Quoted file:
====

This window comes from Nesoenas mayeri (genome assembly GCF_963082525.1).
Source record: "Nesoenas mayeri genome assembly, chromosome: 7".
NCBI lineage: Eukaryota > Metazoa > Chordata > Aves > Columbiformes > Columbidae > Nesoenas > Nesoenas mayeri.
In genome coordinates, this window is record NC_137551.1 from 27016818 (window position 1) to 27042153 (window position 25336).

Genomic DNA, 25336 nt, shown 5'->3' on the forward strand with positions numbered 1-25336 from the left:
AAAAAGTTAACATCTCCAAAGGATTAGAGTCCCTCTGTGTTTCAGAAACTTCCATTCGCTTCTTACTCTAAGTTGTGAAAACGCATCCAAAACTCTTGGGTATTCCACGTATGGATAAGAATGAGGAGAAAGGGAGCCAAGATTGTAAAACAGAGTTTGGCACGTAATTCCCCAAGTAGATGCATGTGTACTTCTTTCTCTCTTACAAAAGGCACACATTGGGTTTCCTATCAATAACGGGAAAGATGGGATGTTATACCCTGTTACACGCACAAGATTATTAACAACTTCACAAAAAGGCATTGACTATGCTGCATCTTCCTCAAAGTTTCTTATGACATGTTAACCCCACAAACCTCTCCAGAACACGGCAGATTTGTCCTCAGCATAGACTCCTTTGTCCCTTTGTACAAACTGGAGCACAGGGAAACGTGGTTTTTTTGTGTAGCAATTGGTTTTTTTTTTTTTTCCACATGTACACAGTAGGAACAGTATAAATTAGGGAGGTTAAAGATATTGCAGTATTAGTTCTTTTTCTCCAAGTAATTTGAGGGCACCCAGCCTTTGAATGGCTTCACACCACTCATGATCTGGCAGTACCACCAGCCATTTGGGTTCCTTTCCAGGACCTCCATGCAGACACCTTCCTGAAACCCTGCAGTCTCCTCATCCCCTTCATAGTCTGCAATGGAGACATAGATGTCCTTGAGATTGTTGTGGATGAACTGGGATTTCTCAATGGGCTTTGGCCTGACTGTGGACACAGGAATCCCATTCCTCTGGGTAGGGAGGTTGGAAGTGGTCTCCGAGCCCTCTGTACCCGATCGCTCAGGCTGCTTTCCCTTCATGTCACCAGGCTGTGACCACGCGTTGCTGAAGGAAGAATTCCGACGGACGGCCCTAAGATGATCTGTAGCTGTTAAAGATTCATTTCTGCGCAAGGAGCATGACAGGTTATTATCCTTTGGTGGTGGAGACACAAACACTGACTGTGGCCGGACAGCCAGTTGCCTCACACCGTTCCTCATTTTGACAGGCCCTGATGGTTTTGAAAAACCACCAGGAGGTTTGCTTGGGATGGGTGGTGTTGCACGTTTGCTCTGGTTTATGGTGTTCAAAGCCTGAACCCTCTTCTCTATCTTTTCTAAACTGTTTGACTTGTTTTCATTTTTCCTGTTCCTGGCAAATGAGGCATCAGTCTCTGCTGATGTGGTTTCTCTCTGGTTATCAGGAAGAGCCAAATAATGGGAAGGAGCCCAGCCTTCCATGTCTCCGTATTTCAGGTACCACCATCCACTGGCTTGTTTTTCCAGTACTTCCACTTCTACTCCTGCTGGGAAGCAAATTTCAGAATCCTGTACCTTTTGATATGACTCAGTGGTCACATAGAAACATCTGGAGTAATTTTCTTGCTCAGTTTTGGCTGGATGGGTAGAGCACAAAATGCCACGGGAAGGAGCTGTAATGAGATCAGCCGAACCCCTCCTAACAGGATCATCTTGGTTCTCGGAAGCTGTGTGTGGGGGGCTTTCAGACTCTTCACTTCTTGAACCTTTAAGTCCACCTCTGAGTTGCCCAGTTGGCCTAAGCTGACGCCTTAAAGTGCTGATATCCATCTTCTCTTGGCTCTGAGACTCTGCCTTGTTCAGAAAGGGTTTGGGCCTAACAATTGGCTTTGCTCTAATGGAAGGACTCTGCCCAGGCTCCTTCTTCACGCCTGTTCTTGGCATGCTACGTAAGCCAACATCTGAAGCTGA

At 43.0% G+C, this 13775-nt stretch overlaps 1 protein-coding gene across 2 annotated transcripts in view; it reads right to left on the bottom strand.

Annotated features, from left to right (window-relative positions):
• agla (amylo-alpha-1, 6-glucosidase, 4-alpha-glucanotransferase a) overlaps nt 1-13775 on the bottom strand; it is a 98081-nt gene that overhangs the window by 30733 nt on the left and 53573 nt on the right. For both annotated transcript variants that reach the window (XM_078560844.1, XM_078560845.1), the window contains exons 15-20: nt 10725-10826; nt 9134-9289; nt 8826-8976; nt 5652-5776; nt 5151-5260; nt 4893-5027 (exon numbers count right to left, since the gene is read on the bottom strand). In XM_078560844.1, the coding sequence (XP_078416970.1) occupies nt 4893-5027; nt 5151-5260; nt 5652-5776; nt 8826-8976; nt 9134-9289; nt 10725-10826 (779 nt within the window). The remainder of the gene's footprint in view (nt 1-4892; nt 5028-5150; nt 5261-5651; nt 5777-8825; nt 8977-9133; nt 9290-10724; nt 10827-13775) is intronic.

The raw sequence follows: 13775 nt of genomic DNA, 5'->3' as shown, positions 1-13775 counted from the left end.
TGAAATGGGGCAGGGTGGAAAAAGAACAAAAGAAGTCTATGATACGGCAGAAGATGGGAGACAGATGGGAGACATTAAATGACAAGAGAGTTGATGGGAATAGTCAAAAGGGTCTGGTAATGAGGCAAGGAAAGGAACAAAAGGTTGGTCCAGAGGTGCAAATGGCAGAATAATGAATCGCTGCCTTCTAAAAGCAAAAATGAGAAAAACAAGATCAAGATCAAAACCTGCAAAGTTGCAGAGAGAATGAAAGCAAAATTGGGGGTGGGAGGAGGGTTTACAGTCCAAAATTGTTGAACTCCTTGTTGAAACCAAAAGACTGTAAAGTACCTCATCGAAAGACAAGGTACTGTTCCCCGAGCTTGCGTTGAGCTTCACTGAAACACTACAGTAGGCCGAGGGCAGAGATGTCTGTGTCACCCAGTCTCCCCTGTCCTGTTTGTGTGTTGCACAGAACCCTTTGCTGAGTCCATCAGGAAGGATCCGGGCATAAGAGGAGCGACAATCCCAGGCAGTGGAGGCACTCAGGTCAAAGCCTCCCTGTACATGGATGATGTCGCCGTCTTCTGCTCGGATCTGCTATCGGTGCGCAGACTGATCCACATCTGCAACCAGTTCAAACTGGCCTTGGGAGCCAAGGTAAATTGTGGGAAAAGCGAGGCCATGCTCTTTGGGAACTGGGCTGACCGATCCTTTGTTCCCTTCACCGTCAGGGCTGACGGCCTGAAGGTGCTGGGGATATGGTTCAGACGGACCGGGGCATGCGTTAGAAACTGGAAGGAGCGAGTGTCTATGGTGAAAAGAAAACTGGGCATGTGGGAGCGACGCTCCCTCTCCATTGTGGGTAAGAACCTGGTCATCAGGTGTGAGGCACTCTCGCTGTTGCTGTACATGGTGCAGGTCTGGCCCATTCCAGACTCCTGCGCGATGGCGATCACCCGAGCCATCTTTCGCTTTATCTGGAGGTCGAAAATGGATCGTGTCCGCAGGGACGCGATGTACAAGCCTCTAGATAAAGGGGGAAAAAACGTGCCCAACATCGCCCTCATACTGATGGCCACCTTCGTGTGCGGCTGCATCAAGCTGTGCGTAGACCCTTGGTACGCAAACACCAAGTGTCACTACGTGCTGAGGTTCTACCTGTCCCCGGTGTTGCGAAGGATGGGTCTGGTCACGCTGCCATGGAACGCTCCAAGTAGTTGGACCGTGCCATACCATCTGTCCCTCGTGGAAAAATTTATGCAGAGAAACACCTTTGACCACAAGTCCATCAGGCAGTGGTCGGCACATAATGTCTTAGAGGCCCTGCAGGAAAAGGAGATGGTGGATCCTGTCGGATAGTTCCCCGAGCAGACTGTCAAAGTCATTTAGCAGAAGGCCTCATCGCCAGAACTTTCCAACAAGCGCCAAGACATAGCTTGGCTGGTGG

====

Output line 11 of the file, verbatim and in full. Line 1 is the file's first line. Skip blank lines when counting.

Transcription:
TGAAATGGGGCAGGGTGGAAAAAGAACAAAAGAAGTCTATGATACGGCAGAAGATGGGAGACAGATGGGAGACATTAAATGACAAGAGAGTTGATGGGAATAGTCAAAAGGGTCTGGTAATGAGGCAAGGAAAGGAACAAAAGGTTGGTCCAGAGGTGCAAATGGCAGAATAATGAATCGCTGCCTTCTAAAAGCAAAAATGAGAAAAACAAGATCAAGATCAAAACCTGCAAAGTTGCAGAGAGAATGAAAGCAAAATTGGGGGTGGGAGGAGGGTTTACAGTCCAAAATTGTTGAACTCCTTGTTGAAACCAAAAGACTGTAAAGTACCTCATCGAAAGACAAGGTACTGTTCCCCGAGCTTGCGTTGAGCTTCACTGAAACACTACAGTAGGCCGAGGGCAGAGATGTCTGTGTCACCCAGTCTCCCCTGTCCTGTTTGTGTGTTGCACAGAACCCTTTGCTGAGTCCATCAGGAAGGATCCGGGCATAAGAGGAGCGACAATCCCAGGCAGTGGAGGCACTCAGGTCAAAGCCTCCCTGTACATGGATGATGTCGCCGTCTTCTGCTCGGATCTGCTATCGGTGCGCAGACTGATCCACATCTGCAACCAGTTCAAACTGGCCTTGGGAGCCAAGGTAAATTGTGGGAAAAGCGAGGCCATGCTCTTTGGGAACTGGGCTGACCGATCCTTTGTTCCCTTCACCGTCAGGGCTGACGGCCTGAAGGTGCTGGGGATATGGTTCAGACGGACCGGGGCATGCGTTAGAAACTGGAAGGAGCGAGTGTCTATGGTGAAAAGAAAACTGGGCATGTGGGAGCGACGCTCCCTCTCCATTGTGGGTAAGAACCTGGTCATCAGGTGTGAGGCACTCTCGCTGTTGCTGTACATGGTGCAGGTCTGGCCCATTCCAGACTCCTGCGCGATGGCGATCACCCGAGCCATCTTTCGCTTTATCTGGAGGTCGAAAATGGATCGTGTCCGCAGGGACGCGATGTACAAGCCTCTAGATAAAGGGGGAAAAAACGTGCCCAACATCGCCCTCATACTGATGGCCACCTTCGTGTGCGGCTGCATCAAGCTGTGCGTAGACCCTTGGTACGCAAACACCAAGTGTCACTACGTGCTGAGGTTCTACCTGTCCCCGGTGTTGCGAAGGATGGGTCTGGTCACGCTGCCATGGAACGCTCCAAGTAGTTGGACCGTGCCATACCATCTGTCCCTCGTGGAAAAATTTATGCAGAGAAACACCTTTGACCACAAGTCCATCAGGCAGTGGTCGGCACATAATGTCTTAGAGGCCCTGCAGGAAAAGGAGATGGTGGATCCTGTCGGATAGTTCCCCGAGCAGACTGTCAAAGTCATTTAGCAGAAGGCCTCATCGCCAGAACTTTCCAACAAGCGCCAAGACATAGCTTGGCTGGTGG